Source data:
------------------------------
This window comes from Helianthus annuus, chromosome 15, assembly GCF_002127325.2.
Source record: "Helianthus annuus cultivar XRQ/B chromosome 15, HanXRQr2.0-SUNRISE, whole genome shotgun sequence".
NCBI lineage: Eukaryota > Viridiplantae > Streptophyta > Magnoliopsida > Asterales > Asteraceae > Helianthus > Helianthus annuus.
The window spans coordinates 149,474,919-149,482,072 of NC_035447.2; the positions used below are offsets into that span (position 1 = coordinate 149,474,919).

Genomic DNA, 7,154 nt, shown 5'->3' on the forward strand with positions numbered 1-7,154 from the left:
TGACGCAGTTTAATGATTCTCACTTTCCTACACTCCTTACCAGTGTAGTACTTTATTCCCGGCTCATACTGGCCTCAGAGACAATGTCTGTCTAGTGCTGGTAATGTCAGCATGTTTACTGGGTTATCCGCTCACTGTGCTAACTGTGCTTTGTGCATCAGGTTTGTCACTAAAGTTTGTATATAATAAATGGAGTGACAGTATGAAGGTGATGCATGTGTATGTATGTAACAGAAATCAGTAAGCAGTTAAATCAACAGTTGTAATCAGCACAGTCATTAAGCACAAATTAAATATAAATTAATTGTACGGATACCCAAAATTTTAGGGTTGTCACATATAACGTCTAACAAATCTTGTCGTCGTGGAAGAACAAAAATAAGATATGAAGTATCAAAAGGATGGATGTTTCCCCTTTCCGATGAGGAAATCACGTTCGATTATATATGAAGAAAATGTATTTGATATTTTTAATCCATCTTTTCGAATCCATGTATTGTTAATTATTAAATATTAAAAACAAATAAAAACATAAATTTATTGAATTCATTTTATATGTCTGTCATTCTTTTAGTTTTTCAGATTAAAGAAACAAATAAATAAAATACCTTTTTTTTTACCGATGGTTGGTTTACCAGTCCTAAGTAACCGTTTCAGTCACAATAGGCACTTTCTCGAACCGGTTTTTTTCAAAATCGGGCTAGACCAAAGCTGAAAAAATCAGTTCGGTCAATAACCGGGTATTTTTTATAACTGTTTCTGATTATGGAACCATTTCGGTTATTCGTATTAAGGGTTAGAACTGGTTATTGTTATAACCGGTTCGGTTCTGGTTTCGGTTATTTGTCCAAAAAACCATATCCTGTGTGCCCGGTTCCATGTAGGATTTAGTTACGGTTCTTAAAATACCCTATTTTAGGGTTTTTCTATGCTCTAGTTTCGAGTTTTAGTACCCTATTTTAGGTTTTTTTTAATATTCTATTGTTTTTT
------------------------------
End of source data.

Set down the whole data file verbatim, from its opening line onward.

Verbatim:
This window comes from Helianthus annuus, chromosome 15, assembly GCF_002127325.2.
Source record: "Helianthus annuus cultivar XRQ/B chromosome 15, HanXRQr2.0-SUNRISE, whole genome shotgun sequence".
NCBI lineage: Eukaryota > Viridiplantae > Streptophyta > Magnoliopsida > Asterales > Asteraceae > Helianthus > Helianthus annuus.
The window spans coordinates 149,474,919-149,482,072 of NC_035447.2; the positions used below are offsets into that span (position 1 = coordinate 149,474,919).

Genomic DNA, 7,154 nt, shown 5'->3' on the forward strand with positions numbered 1-7,154 from the left:
TGACGCAGTTTAATGATTCTCACTTTCCTACACTCCTTACCAGTGTAGTACTTTATTCCCGGCTCATACTGGCCTCAGAGACAATGTCTGTCTAGTGCTGGTAATGTCAGCATGTTTACTGGGTTATCCGCTCACTGTGCTAACTGTGCTTTGTGCATCAGGTTTGTCACTAAAGTTTGTATATAATAAATGGAGTGACAGTATGAAGGTGATGCATGTGTATGTATGTAACAGAAATCAGTAAGCAGTTAAATCAACAGTTGTAATCAGCACAGTCATTAAGCACAAATTAAATATAAATTAATTGTACGGATACCCAAAATTTTAGGGTTGTCACATATAACGTCTAACAAATCTTGTCGTCGTGGAAGAACAAAAATAAGATATGAAGTATCAAAAGGATGGATGTTTCCCCTTTCCGATGAGGAAATCACGTTCGATTATATATGAAGAAAATGTATTTGATATTTTTAATCCATCTTTTCGAATCCATGTATTGTTAATTATTAAATATTAAAAACAAATAAAAACATAAATTTATTGAATTCATTTTATATGTCTGTCATTCTTTTAGTTTTTCAGATTAAAGAAACAAATAAATAAAATACCTTTTTTTTTACCGATGGTTGGTTTACCAGTCCTAAGTAACCGTTTCAGTCACAATAGGCACTTTCTCGAACCGGTTTTTTTCAAAATCGGGCTAGACCAAAGCTGAAAAAATCAGTTCGGTCAATAACCGGGTATTTTTTATAACTGTTTCTGATTATGGAACCATTTCGGTTATTCGTATTAAGGGTTAGAACTGGTTATTGTTATAACCGGTTCGGTTCTGGTTTCGGTTATTTGTCCAAAAAACCATATCCTGTGTGCCCGGTTCCATGTAGGATTTAGTTACGGTTCTTAAAATACCCTATTTTAGGGTTTTTCTATGCTCTAGTTTCGAGTTTTAGTACCCTATTTTAGGTTTTTTTTAATATTCTATTGTTTTTT